- You have had Bipolar Disorder, Schizophrenia or another psychotic illness, and are pregnant – you may be more likely to have a mental health problem around the time of your birth.
- You have been under the care of a mental health service for another serious mental health problem, such as severe Depression, Obsessive Compulsive Disorder or Post Traumatic Stress Disorder.
- You have a family history of Bipolar Disorder or Postpartum Psychosis. This can increase your risk of developing Postpartum Psychosis.
- Treatment from your GP is not helping enough.
Expert help for a wide range of mental health problems. This includes:
- Advice about your risk of developing a mental health problem in pregnancy or the postnatal period - and how to reduce this risk.
- Helping you to weigh up the risks and benefits of using medication during pregnancy and breastfeeding.
- Psychological treatments (talking therapies). These vary quite a lot - some offer group therapies as well as individual treatment. Talking therapy can look at your past or how to cope with a current problem. It can help you to develop new ways to manage your symptoms. Some services offer “parent-infant” therapies to help bonding.
- Support and advice to help you build both a positive relationship with your baby and a sense of confidence in being a mum.
- They will work closely with midwives, health visitors, adult mental health teams and GPs.
- Referring you to other services which offer practical help and support for families. This could be a local voluntary service or charity.
- Helping you to plan for your care during pregnancy, birth and the postnatal period.
- Giving advice and information about mental health problems to your partner and other family members. They will want to understand your illness, your risk of becoming unwell, and now how best to support you.
- Arranging admission to a Mother & Baby Unit.
- Providing support for anyone discharged from a Mother & Baby Unit.
- Teaching and advising GPs, midwives and other professionals, so they can give better care.
- Antenatal clinics
- Children’s Centres
- Health Centres
- Your home
- Maternity wards
You can usually be referred by any professional involved in your care, such as:
- Health Visitor
- Care co-ordinator (community mental health team).
You are likely to meet one or more of the following:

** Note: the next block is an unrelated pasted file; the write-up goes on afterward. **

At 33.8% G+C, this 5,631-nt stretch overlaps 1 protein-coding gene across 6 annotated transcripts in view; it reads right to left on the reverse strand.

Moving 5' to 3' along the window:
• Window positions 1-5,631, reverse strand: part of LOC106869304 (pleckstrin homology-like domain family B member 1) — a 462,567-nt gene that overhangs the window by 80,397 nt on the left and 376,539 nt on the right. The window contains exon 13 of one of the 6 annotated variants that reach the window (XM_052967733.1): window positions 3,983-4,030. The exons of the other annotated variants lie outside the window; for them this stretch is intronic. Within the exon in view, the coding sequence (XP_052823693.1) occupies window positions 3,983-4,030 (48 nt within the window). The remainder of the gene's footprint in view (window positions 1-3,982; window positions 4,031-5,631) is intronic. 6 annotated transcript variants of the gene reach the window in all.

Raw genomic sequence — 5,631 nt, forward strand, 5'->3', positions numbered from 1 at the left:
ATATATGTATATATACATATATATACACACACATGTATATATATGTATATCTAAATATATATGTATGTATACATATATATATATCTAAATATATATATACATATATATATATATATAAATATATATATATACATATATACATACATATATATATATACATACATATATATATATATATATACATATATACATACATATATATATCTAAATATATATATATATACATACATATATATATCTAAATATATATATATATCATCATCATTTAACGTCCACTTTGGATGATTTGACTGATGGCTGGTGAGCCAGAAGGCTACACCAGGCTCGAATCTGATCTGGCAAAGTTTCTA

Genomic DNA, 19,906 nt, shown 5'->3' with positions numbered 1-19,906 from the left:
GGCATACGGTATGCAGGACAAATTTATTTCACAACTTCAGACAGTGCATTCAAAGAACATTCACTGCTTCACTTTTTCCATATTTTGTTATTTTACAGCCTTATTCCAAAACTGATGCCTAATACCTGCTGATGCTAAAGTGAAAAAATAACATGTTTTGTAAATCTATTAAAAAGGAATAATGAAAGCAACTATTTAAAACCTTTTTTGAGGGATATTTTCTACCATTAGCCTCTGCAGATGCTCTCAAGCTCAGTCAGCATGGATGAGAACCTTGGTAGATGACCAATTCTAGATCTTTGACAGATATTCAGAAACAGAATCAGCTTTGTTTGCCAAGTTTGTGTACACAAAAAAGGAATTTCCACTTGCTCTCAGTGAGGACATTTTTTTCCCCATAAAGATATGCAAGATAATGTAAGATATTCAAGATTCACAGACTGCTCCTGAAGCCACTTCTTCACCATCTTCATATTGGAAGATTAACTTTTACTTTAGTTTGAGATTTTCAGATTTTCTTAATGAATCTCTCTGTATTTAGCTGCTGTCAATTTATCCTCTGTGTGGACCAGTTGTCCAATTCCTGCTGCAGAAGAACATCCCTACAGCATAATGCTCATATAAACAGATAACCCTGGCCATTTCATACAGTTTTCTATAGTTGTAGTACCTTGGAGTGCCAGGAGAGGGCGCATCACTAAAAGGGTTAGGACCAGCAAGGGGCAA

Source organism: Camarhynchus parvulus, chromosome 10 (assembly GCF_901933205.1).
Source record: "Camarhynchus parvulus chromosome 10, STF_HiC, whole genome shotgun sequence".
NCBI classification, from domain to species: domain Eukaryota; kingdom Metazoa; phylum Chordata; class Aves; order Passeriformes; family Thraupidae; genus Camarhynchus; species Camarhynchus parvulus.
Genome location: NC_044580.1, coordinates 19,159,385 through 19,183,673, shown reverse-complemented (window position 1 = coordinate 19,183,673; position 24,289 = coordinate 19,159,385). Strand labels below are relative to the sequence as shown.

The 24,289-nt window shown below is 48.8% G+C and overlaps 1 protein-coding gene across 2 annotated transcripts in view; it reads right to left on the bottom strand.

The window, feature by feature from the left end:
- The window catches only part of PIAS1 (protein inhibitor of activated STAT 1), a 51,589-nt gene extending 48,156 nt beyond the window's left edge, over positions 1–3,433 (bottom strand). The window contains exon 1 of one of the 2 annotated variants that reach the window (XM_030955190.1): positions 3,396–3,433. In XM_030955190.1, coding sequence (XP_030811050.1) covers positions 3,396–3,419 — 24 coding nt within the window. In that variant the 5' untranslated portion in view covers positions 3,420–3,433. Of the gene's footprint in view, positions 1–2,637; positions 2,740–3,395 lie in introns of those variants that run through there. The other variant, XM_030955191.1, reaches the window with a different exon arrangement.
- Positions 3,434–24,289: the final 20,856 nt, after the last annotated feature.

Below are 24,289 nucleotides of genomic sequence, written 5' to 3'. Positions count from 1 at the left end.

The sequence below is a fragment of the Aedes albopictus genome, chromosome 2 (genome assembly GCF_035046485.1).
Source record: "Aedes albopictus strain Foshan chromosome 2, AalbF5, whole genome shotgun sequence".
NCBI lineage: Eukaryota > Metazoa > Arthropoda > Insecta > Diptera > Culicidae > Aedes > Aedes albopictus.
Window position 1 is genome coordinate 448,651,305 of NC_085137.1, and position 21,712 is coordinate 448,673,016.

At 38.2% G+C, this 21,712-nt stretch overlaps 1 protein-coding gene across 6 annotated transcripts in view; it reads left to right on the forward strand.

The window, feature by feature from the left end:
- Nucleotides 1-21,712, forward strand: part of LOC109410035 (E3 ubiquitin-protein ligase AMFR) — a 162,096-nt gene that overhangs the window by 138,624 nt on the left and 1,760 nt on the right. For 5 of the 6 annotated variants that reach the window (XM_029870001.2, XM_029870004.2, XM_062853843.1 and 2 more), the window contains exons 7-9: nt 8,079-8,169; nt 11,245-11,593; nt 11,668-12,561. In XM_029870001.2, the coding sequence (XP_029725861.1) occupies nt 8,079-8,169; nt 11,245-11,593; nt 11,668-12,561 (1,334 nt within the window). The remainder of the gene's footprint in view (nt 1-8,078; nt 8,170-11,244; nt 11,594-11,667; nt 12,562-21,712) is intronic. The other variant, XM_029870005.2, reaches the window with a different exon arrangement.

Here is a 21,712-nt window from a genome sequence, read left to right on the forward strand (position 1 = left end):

Perinatal psychiatrist – this is a psychiatric doctor who will oversee your care. They can discuss your diagnosis with you, tell you what treatments might help and what risk might be of you getting unwell during pregnancy or after birth. They can help you to decide about using psychiatric medication in pregnancy or when breastfeeding. They can also help you to use talking therapies.
Specialist perinatal mental health nurse – these are nurses who specialise in looking after women during pregnancy and the postnatal period. They can help you look out for signs of mental illness. They can teach you how to cope with any symptoms or worries you may have. They can also help you to develop your relationship and confidence with your baby.
Psychologist – can offer short-term psychological treatments (talking therapies). These usually focus on how your mental health and pregnancy/parenthood affect each other. They can help you to work out ways to manage your difficulties. They can also tell you about longer-term talking treatments that might help, and refer you to services that offer them.
Other professionals – some services have other professionals as part of the team. These may include occupational therapists and nursery nurses. They can provide support and practical advice to help you care for your baby and manage life as a parent.
Lots of different professionals may be involved in your care during pregnancy and after birth. These usually include:
- Health visitors
Some women may also need:
- Mental health professionals from community mental health teams
- Social workers
A perinatal mental health service will work closely with all the professionals involved in your care. It will help everyone to work together, so that you and your family have the best possible care. This also means professionals can respond quickly to any problems.
You can also get support from:
- Specialist mental health midwife – offers support for milder symptoms of anxiety or low mood, particularly when these are related to pregnancy or anxiety about birth. They also act as the link between perinatal mental health and maternity services.